“The Dark Knight Rises” Tries too hard, fails

Monday, July 30th, 2012
Bane choking Batman

Like the Lebron of old, Christopher Nolan choked this summer. Here, Bane does some choking of his own.

With The Dark Knight having been as awesome as it was, I went into The Dark Knight Rises with very high expectations. The former had managed to find the fine line between drama and comic book movie (a line which I didn’t know existed, mind you) and one could only imagine that Christopher Nolan would create something even more magical, having found this cinematic sweet spot. Unfortunately, Nolan, being aware of how great The Dark Knight was, decided to make its successor essentially a clone of itself on steroids, weakly building on its strengths while exaggerating its weaknesses. TDKR tried to capture the subtle brilliance of TDK’s lengthy dialogues, the eerie believability of its action scenes, and the sensitivity of its more delicate moments, yet managed to be somewhat cheesy in its rendition of all three. It felt somewhat synthetic, as if the strengths of a great movie were being bulked up for a box office-smashing sequel. It’s sort of like the Mitt Romney of this summer’s movies; from afar, it seems to walk the walk but is much more staged and awkward at closer examination.

Don’t get me wrong – this was still close to as good as a comic book movie can get. The sheer awesomeness of the first two in this series makes us forget that we are still dealing a film in the same franchise as Jonah Hex, Green Lantern, and a few other disasters. Having not seen the first two Batman films, I would maybe even have clapped at the end of this movie as 200 people at the premier I went to felt compelled to do. However, knowing the ability Christopher Nolan possesses to create a film which is both visually and intellectually thrilling for the entirety of its runtime, I couldn’t help but feel disappointed overall and even slightly cheated at times. Please excuse a quick caps lock moment – ****SPOILER ALERT**** – alright, presuming I’ve scared away those who haven’t seen it yet, let me more specifically discuss what I mean:

Simply put, the movie was too long. Action movies need not (should not?) be 2 hours 45 minutes. I don’t think the adrenal gland – action movies’ best friend – is designed to keep grooving for that long. It felt as if Christopher Nolan had set a hard goal on this number, because I feel a lot of the movies’ problems could have been solved by cutting down some of the more mundane parts. There were dialogues and sequences in the middle of the movie that felt excessive and superfluous, and plot twists which featured the unfortunate double-whammy of being both difficult to follow and difficult to stay awake for.

I wanted to appreciate the heartfelt monologues doled out by Alfred numerous times in the movie, but found my more perverse Batman-fan side yearning to see stuff get blown up. I wanted to understand what the deal with the prison-well thing was, but couldn’t figure out for the life of me why every single person wasn’t escaping from the prison if you just needed to jump. (You’d think they’d be doing squats in their free time) I tried to calculate how long it would take the Federal government to do something about Bane in the absence of any law and order in Gotham, and decided it would have been much shorter than the months it seemed that a crew of rebels and deadbeats had the city on lockdown. I even wanted to believe that Bruce Wayne appearing at the very end after seemingly sacrificing himself, the ultimate okey-doke in feel-good action movies, wasn’t just Christopher Nolan securing future revenue streams with a disappointing and sickeningly predictable plot twist.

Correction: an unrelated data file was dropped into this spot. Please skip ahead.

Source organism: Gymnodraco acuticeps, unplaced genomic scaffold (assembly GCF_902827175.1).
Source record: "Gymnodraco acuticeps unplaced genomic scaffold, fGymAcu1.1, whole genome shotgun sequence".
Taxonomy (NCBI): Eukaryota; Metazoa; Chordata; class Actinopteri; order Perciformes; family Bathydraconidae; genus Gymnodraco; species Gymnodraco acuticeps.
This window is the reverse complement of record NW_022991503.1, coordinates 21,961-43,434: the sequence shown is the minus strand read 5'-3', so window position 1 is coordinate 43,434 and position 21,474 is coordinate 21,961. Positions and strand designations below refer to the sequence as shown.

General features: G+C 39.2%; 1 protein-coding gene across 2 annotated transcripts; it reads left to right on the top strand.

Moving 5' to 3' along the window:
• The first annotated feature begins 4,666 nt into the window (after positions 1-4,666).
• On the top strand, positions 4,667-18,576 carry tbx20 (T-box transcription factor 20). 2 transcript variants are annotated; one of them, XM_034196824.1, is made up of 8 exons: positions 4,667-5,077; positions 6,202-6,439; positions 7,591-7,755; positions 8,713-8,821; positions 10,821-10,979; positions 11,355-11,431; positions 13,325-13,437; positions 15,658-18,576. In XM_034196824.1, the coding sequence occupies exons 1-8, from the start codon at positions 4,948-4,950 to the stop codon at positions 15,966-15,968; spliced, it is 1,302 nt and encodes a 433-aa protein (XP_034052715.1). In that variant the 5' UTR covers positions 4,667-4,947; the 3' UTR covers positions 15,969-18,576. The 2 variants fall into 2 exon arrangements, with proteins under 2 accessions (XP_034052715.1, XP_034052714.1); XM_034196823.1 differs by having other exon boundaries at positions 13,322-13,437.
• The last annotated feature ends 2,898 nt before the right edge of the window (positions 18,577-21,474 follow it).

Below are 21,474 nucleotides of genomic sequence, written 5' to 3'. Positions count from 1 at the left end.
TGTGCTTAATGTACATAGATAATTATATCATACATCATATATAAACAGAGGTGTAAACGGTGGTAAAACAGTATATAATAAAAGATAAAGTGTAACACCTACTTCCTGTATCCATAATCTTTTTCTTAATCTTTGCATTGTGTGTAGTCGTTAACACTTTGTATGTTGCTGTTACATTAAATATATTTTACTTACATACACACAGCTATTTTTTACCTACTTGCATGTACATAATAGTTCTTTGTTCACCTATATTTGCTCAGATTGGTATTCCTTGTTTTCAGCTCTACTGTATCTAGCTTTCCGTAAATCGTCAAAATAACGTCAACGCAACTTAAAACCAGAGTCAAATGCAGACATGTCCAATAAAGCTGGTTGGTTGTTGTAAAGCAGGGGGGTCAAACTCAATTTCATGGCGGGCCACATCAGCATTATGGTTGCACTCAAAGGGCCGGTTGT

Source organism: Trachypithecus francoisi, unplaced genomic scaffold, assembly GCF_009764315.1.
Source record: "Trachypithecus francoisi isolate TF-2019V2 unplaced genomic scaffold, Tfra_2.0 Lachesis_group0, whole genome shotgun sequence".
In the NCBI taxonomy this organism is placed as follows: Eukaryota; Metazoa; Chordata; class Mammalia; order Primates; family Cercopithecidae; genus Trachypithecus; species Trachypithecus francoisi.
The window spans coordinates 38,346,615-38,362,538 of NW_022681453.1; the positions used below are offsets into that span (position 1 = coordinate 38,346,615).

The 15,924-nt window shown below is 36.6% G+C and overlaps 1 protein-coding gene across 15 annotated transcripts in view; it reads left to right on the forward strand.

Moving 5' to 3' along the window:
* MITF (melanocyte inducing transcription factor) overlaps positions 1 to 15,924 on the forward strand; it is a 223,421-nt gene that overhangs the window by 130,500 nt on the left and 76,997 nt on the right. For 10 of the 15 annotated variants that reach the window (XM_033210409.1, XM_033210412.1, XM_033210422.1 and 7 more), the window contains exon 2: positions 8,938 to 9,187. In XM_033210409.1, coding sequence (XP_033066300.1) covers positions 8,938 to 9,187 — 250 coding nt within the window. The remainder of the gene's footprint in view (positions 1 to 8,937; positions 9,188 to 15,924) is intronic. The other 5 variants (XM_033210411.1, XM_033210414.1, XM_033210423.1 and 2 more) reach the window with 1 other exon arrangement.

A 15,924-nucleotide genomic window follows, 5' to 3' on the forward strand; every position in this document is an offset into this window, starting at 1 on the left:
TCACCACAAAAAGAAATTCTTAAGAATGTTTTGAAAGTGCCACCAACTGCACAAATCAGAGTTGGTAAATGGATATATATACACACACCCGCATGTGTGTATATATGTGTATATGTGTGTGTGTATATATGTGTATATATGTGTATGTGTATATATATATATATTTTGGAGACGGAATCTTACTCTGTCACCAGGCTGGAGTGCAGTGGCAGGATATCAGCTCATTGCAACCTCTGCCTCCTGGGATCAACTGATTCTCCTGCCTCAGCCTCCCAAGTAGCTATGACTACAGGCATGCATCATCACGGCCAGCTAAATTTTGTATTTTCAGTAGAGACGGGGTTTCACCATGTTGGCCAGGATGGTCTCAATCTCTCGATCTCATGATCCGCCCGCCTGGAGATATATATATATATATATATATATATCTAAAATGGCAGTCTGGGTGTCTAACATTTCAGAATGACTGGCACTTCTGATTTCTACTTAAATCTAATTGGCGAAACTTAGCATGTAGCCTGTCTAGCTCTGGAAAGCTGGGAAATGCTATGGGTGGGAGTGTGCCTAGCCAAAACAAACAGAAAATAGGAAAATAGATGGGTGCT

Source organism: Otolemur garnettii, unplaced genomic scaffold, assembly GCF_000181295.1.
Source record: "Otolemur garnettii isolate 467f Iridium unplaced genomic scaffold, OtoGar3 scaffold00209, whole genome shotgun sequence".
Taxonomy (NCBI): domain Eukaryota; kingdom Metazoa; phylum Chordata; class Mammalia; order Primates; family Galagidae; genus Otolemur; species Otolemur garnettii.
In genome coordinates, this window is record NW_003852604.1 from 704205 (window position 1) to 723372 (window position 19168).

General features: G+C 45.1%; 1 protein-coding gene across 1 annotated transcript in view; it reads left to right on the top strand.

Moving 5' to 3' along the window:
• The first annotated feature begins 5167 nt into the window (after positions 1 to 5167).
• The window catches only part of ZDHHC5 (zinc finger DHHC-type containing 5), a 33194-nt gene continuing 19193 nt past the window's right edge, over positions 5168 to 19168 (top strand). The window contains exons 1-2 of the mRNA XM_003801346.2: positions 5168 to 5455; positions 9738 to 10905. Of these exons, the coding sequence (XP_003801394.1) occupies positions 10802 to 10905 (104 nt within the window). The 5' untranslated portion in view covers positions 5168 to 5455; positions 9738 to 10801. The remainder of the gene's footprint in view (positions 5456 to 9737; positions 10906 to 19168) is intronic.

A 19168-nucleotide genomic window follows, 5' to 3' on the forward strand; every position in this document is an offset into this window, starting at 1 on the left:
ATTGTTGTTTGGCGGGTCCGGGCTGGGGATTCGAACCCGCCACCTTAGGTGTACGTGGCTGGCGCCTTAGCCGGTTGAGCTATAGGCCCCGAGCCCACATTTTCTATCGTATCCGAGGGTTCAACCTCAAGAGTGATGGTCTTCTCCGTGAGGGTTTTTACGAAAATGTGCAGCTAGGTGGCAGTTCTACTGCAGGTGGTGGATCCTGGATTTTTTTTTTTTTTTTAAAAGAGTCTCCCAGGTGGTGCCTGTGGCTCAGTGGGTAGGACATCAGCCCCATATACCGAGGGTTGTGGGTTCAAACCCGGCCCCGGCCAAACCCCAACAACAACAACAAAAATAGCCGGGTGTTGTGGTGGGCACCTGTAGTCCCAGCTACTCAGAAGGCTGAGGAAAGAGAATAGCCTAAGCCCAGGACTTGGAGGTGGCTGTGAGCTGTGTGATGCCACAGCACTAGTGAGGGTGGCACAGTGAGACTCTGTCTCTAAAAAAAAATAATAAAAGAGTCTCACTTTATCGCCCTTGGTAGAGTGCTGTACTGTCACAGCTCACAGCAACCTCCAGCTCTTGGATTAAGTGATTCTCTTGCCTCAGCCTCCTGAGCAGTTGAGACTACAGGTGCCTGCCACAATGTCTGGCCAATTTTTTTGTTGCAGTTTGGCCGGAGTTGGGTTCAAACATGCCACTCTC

Instead of shooting each other with their assault rifles, the Good Guys and Bad Guys ran at each other all Lord-of-the-Rings-like. Bizarre.

Even the allusions to the struggle of the rich vs. poor felt half-hearted. While Catwoman’s various comments throughout the movie are clearly a parallel to the Occupy Wall Street movement, I’d prefer it was either discussed in more detail or not mentioned altogether rather than such a nuanced and controversial topic be glanced over as carelessly as it was.

Again, all of these are examples of things The Dark Knight did well. TDK managed to combine well-written and well-executed dialogues, a plodding narrative which took the perfect amount of time to develop, bits of social commentary that felt honest and genuine, and non-stop action which made the hair on your neck stand up, due to both how breathtaking it was and how real it seemed. The newest version tried to one-up itself on all of those measures, leaving much to be desired and a sense of Christopher Nolan having missed his chance to think outside the box.